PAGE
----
Author: Charlotte Roh (Scholarly Communications Resident Librarian, University of Massachusetts-Amherst)
BACKGROUND The University of Arizona Press moved under the University of Arizona Library both physically and administratively a few years ago, echoing a trend amongst university presses: 20 AAUP members now are under the administration of university libraries. To understand the new evolving relationships in scholarly communication, a review of university press and library collaborations was undertaken by the University of Arizona Press and the University of Arizona Library through the Association of Research Libraries Career Enhancement Program (ARL CEP). LITERATURE REVIEW There has been much written throughout the years on both the acrimonious and collaborative relationships between university presses and academic libraries. Much of the literature includes either editorials or case studies, with one or two major reviews of scholarly communications and the state of publishing. DESCRIPTION OF PROJECT During the course of nine weeks, the ARL CEP Fellow reviewed existing literature, interviewed staff at the University of Arizona Press and Library, and conducted 27 informal interviews with library deans, press directors, and scholarly communications leaders. The interviews addressed the partnership history, structure, motivations, goals and needs, administrative support and budget decisions, key stakeholders, and thoughts on the future of their relationships as well as scholarly communications. Then University of Arizona Library and Press staff were interviewed regarding their perceptions of their roles and each other’s roles. NEXT STEPS This research report includes findings from the literature review and interviews as well as specific recommendations for the University of Arizona that will be implemented to improve and build relationships going forward.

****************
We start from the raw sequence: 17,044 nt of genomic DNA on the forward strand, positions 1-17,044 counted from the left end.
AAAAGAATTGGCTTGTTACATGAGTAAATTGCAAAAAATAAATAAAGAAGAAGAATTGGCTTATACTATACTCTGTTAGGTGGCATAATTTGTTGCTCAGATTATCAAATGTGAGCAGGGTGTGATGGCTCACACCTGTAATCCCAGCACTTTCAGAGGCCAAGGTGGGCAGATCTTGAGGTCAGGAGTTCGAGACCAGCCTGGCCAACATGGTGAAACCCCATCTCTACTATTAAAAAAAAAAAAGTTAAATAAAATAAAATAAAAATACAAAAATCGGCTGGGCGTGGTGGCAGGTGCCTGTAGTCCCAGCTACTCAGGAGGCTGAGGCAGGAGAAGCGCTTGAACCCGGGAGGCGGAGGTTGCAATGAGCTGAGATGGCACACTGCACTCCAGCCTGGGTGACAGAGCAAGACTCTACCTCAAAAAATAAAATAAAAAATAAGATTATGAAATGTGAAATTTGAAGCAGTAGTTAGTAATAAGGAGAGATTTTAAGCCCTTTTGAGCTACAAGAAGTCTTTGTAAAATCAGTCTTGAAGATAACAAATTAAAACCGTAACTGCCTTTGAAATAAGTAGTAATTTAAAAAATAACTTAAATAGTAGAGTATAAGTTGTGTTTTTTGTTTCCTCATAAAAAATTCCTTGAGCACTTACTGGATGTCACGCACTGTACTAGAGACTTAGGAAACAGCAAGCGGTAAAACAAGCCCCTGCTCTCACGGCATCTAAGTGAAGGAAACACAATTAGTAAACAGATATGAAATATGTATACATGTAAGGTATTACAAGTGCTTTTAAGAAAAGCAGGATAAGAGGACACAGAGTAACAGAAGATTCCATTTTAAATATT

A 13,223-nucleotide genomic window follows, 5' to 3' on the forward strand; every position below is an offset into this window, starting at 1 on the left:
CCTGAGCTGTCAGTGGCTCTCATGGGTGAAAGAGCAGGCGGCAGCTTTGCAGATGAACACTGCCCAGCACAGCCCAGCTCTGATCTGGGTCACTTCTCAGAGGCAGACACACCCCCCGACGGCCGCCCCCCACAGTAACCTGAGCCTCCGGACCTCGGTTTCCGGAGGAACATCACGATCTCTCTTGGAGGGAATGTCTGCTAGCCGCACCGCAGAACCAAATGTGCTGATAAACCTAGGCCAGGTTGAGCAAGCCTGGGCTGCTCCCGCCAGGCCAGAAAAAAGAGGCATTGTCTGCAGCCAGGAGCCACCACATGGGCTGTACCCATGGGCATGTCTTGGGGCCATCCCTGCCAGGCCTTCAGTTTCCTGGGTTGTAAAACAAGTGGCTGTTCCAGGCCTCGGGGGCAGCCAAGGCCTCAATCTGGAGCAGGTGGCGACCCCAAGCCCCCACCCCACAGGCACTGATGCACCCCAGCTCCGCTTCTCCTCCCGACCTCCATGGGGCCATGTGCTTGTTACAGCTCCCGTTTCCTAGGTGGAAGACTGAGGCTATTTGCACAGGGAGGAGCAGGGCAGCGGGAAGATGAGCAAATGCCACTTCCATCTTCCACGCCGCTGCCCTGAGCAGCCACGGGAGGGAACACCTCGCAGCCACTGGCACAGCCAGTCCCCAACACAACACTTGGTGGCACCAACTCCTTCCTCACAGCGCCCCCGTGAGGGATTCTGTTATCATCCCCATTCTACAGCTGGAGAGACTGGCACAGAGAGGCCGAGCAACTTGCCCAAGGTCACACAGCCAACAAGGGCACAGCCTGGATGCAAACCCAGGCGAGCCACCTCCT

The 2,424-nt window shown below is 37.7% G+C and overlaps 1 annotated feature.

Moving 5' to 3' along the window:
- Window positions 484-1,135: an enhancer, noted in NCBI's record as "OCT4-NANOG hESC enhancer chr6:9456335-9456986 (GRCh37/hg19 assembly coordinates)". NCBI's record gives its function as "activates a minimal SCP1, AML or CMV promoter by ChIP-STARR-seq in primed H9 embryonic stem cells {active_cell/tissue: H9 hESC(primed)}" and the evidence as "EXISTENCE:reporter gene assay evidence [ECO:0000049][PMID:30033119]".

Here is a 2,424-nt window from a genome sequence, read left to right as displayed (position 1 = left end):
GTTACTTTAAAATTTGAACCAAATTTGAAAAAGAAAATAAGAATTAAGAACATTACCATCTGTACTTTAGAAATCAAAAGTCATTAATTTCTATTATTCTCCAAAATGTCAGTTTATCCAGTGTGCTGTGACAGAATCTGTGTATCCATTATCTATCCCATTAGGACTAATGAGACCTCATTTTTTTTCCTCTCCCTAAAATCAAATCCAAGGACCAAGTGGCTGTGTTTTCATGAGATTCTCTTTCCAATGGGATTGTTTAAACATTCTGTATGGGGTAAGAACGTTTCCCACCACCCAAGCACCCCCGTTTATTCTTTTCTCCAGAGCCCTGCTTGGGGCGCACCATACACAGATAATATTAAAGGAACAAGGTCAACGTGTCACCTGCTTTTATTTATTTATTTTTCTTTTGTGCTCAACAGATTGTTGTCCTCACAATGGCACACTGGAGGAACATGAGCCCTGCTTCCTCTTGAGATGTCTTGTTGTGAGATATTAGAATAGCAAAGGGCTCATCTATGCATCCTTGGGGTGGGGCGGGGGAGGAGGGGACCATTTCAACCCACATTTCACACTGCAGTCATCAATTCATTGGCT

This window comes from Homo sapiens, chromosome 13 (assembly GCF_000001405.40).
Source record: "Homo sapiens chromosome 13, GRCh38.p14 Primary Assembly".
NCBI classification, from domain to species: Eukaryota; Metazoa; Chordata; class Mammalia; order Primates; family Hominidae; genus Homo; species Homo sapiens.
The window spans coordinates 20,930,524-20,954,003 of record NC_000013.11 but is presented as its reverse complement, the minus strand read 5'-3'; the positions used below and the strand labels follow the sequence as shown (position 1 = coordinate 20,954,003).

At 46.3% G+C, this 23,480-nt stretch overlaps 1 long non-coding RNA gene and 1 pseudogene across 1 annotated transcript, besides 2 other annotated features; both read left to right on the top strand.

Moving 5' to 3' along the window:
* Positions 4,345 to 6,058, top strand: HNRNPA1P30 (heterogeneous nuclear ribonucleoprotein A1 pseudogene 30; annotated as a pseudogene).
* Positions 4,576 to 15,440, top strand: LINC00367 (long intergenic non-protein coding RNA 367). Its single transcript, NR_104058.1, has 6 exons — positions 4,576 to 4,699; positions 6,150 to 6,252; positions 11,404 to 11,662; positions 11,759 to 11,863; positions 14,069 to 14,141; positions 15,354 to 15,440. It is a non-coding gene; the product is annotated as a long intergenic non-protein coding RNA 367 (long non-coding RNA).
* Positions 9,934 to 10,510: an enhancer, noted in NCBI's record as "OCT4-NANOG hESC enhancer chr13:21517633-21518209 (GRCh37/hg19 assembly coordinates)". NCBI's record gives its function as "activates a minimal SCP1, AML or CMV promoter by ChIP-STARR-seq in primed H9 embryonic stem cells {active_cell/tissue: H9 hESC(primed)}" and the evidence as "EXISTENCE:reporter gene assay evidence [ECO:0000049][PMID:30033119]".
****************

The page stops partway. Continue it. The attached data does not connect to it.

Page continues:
How to Cite: Roh, C. (2014) “Library-Press Collaborations: A Study Taken on Behalf of the University of Arizona”, Journal of Librarianship and Scholarly Communication. 2(4). doi: https://doi.org/10.7710/2162-3309.1102